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Blindness and Visual Impairments

Learn about qualifying impairments for Social Security Disability from the team at Nash Disability Law.
Dan Rosen of Nash Disability Law knows exactly what evidence on medical impairments will win a Social Security Disability case.

Does Blindness or Low Vision Qualify for Social Security Disability?

If you or someone you care about is among the 25 million Americans who are living with blindness or significant vision loss, you know how difficult (and often impossible) it is to find and keep a job. But financial assistance may be available for you. The Social Security Administration (SSA) offers disability benefits if you can prove you are unable to work because of your vision problems. Blind individuals include those who have been blind since birth, in addition to people that have experienced severe vision loss due to conditions like retinopathy, glaucoma, stroke, and injury, among others.

SSA pays benefits to people who are legally blind under two programs: the Social Security Disability Insurance (SSDI) program and the Supplemental Security Income (SSI) program. For both programs, the SSA uses the same rules to decide whether or not you are legally blind. Here’s how SSA defines blindness (from their website ssa.gov): “We consider you to be blind if your vision can’t be corrected to better than 20/200 in your better eye or if your visual field is 20 degrees or less in your better eye for a period that lasted or is expected to last at least 12 months.” This means that if your vision in both eyes, after wearing glasses or contacts, is still worse than 20/200 you likely qualify for benefits. But if the vision in just one of your eyes is this bad and the vision in your other eye is even a little bit better, the SSA goes on to say, “You may still qualify for disability benefits if your vision problems…combined with other health problems, prevent you from working.”

To be eligible for SSDI benefits, you must have earned credits by working long enough in a job where you paid Social Security taxes. The SSA says, “If you’re blind, you can earn credits anytime during your working years. Credits for your work after you become blind can be used to qualify you for benefits if you don’t have enough credits at the time you become blind. Also, if you don’t have enough credits to get Social Security disability benefits based on your own earnings, you may be able to get benefits based on the earnings of one of your parents or your spouse.” (Work credits are subject to a complex body of SSA regulations, so our advice is to contact us at Nash Disability Law for a free evaluation to see if your vision loss and work credits qualify you for SSDI benefits.)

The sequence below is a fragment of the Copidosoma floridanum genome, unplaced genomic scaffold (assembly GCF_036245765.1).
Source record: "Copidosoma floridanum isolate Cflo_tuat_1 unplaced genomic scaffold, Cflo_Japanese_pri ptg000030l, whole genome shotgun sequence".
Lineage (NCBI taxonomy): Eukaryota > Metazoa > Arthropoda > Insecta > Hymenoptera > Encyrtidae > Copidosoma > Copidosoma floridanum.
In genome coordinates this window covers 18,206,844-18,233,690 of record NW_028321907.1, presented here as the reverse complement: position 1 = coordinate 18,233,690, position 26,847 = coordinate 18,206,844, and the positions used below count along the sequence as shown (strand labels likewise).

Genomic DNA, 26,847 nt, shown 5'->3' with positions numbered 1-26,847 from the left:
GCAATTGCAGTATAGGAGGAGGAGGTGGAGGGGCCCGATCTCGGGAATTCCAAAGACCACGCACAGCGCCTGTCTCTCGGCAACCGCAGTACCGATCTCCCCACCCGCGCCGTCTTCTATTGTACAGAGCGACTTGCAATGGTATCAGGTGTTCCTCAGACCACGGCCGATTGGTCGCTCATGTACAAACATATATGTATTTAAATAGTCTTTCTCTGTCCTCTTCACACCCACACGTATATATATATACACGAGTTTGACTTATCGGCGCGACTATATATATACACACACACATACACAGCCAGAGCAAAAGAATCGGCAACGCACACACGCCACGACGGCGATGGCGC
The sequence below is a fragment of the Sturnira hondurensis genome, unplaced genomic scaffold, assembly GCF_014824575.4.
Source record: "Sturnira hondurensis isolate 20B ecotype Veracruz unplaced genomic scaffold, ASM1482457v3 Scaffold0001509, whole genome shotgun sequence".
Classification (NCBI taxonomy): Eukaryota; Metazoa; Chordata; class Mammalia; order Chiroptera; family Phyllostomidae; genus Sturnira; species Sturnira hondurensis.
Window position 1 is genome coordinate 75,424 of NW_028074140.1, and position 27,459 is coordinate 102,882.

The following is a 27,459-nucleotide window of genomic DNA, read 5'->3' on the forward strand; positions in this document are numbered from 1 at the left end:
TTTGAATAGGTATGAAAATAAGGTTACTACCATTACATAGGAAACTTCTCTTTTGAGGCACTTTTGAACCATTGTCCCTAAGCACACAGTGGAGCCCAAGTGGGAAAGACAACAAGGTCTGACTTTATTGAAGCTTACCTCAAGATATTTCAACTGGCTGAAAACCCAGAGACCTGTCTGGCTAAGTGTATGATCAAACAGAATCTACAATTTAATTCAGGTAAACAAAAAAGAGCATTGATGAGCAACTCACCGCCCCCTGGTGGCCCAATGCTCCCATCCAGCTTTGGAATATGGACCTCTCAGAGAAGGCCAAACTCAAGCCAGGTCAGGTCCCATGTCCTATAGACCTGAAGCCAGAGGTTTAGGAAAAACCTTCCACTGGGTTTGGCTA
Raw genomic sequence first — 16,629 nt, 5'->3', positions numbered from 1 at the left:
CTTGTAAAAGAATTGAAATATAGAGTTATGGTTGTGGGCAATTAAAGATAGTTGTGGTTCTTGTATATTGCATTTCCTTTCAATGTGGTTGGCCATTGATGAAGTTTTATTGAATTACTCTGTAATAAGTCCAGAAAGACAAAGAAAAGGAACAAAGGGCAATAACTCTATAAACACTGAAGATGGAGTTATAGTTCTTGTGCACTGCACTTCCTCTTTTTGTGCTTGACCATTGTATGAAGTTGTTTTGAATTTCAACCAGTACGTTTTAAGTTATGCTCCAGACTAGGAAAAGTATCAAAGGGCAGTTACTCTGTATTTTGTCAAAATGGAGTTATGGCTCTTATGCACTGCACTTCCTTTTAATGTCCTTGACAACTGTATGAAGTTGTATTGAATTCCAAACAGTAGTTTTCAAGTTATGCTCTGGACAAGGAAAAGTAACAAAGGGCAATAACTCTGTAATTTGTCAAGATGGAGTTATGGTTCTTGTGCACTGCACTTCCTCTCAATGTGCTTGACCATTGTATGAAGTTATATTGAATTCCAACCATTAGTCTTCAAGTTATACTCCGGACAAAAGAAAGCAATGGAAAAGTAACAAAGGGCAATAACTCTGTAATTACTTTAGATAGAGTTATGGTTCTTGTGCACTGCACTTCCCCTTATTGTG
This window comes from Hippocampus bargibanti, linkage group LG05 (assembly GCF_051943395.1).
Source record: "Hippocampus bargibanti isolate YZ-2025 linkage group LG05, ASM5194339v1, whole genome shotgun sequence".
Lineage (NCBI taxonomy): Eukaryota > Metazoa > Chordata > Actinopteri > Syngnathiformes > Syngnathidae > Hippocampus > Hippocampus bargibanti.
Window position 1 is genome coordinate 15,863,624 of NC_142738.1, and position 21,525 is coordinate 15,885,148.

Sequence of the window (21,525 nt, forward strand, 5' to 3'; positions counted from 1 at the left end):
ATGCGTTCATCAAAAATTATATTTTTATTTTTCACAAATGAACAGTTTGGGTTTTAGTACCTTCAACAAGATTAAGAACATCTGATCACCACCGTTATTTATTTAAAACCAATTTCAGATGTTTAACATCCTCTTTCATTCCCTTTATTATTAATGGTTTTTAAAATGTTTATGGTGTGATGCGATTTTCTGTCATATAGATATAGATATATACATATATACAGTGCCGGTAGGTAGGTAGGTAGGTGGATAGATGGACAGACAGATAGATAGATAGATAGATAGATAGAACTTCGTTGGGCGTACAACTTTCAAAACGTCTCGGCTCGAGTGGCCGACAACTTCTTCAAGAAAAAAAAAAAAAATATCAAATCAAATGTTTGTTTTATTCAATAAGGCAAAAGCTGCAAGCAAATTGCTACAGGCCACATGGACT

For SSI payments, you need not have worked, but your resources must be under $2,000 for an individual and $3,000 for a couple. Resources, for the purposes of SSI, are things you own such as: cash, bank accounts, stocks, U.S. savings bonds, vehicles, personal property, life insurance, and anything else you own that could be converted to cash and used for food or shelter.

There are a number of other special rules for people who meet certain of SSA’s strict blindness criteria. For example, there is a monthly income limit which applies to all persons who are getting Social Security disability payments, but the monthly income limit is higher for those who are blind. In 2017, the monthly earnings limit is $1,950.

As with all disability applications, solid evidence in the form of medical records and documentation is crucial to winning benefits due to blindness. The SSA requires that blind and visually impaired applicants provide specific test results which may include:

  • Snellen Chart (or similar visual acuity tests). This is the familiar block letter chart which measures how well you can see objects at a distance.
  • Humphrey Field Analyzer. This test provides information regarding the location of any disease process or lesion(s) throughout the visual pathway.
  • Automated static threshold perimetry or kinetic perimetry exams. These tests detect dysfunction in the central and peripheral vision which may be caused by various medical conditions.

The application and appeal process for disability benefits for blindness and vision loss is complex and can be frustrating, but the experienced disability lawyers at Nash Disability Law can fight for your rights and we only get paid if you win your case. Contact us for a FREE review of your situation.